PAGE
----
• Art Jahnke

    Senior Contributing Editor

    Art Janke

    Art Jahnke began his career at the Real Paper, a Boston area alternative weekly. He has worked as a writer and editor at Boston Magazine, web editorial director at CXO Media, and executive editor in Marketing & Communications at Boston University, where his work was honored with many awards. Profile

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There are 3 comments on Federal Court Supports NIH Review of Biolab Safety Risks

  1. Given the current suite of medical care issues — and the possibility of various forms of bioterrorism — this is truly wonderful news. Of course, eternal vigilance is the price of no catastrophes in a situation like that which faces the NEIDL as it gears up to commence research at levels 3 and 4, but the sheer effort required to obtain permission for full operation should prove motivating to maintain zero safety failures. Having served on a committee charged with approving grant proposals that involved some degree of hazard some years ago, I made a discovery that may be relevant. The committee (chaired by John Sandson, the then ex-dean of the Medical School) had as members both lower-level hospital staff and some South End residents as well as faculty and administrators from both campuses. I fully expected two characteristics from the community and lower-level staff members: (1) limited ability to understand the scientific issues in any detail, and (2) deep-seated, relatively inflexible hostility to projects dealing with serious health risks, particularly those that explored new territory where novel precautions might be required. To my (chagrined!) surprise the community members of the committee held their own on the understanding of key points relative to hazards, and they were more than rational and sophisticated about when, where and how the grants would need to be revised if they did not anticipate clear and adequate procedures to deal with as-yet-unknown types of risk. I describe this experience as an argument for a suggestion about the management of the NEIDL. Since I have not read all the many reports about it, this suggestion may already be superfluous, but if not, please consider it seriously. HAVE COMMUNITY REPRESENTATIVES AND LOWER-RANKED STAFF MEMBERS SERVE ON A SAFETY REVIEW PANEL THAT MEETS REGULARLY. They would see issues with fresh eyes and raise intelligent questions that the local community would wish to see examined. In an era of ever-spreading drug-resistant pathogens like SARS (that can travel around the globe in less than 24 hours) the NEIDL doesn’t need bad publicity and the possiblity of legal injunctions blocking research. It must continue to demonstrate unequivocally that it’s a good neighbor and runs a tight ship.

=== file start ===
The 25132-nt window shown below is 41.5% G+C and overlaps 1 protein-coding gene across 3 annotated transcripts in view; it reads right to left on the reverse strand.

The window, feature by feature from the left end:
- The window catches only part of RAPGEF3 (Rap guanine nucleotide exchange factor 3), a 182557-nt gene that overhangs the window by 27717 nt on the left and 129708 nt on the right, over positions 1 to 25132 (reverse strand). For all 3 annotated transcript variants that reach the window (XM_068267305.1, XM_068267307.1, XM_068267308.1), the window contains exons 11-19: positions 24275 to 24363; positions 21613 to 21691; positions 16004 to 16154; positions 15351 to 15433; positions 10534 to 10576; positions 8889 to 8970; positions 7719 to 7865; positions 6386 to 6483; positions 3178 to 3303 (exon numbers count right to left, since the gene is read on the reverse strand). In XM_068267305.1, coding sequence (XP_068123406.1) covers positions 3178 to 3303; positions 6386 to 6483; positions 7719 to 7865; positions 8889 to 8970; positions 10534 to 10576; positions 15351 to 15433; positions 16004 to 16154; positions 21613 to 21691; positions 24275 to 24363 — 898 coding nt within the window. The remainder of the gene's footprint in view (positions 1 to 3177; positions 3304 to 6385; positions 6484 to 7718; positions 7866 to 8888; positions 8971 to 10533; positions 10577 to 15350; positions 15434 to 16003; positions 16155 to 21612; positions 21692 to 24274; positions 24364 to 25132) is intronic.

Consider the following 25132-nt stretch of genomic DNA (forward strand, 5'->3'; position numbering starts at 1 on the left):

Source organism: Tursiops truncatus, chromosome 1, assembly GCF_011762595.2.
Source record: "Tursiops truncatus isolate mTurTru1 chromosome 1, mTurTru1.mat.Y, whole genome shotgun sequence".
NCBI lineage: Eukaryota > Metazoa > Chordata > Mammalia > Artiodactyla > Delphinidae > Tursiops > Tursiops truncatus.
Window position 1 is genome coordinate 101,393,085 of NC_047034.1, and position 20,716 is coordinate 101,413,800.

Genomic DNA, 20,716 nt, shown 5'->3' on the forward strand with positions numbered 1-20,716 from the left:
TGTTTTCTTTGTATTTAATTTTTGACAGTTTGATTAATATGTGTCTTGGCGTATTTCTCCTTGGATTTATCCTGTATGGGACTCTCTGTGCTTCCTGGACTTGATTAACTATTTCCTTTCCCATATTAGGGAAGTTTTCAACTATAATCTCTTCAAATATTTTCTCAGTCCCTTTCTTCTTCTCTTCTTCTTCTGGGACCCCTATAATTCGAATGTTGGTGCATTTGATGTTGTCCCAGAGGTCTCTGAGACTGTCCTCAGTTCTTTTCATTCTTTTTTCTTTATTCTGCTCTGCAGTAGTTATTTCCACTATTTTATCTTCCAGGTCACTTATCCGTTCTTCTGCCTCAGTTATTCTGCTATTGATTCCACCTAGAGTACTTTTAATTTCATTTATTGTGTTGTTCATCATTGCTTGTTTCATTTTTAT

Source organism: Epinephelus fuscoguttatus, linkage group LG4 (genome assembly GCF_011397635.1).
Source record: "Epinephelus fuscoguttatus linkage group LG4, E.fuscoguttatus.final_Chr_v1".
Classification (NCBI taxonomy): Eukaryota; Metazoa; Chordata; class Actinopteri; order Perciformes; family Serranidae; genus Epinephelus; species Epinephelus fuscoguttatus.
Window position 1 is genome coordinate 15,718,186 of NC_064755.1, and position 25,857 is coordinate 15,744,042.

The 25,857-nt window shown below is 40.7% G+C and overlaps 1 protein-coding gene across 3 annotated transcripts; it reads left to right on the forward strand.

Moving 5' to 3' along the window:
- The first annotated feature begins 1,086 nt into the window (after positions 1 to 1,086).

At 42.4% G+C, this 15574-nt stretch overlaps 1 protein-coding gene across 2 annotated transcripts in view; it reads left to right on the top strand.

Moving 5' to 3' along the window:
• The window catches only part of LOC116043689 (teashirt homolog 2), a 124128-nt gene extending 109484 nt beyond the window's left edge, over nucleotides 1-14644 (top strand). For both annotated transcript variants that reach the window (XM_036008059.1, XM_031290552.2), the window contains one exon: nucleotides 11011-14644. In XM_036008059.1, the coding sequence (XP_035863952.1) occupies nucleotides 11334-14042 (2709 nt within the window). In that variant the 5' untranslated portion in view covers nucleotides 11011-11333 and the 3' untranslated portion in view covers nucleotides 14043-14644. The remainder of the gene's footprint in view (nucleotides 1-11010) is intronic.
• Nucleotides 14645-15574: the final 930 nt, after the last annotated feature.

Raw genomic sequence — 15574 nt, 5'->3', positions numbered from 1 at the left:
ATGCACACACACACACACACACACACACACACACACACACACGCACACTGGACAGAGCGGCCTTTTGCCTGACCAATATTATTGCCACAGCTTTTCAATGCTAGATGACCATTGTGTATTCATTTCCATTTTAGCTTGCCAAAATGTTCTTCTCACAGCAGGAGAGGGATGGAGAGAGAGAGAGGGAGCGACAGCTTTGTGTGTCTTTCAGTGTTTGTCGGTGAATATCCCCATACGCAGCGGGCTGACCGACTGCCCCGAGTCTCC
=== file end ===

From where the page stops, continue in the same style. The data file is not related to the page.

1. Thanks for the information. I could not tell without a search whether or not that type of committee existed. Perhaps my comment will help focus some attention on it. I seriously believe it has a very crucial role to play, both to keep the University’s attention sharply focused on the safety/security issue AND to provide a two-way channel of communication with the community.

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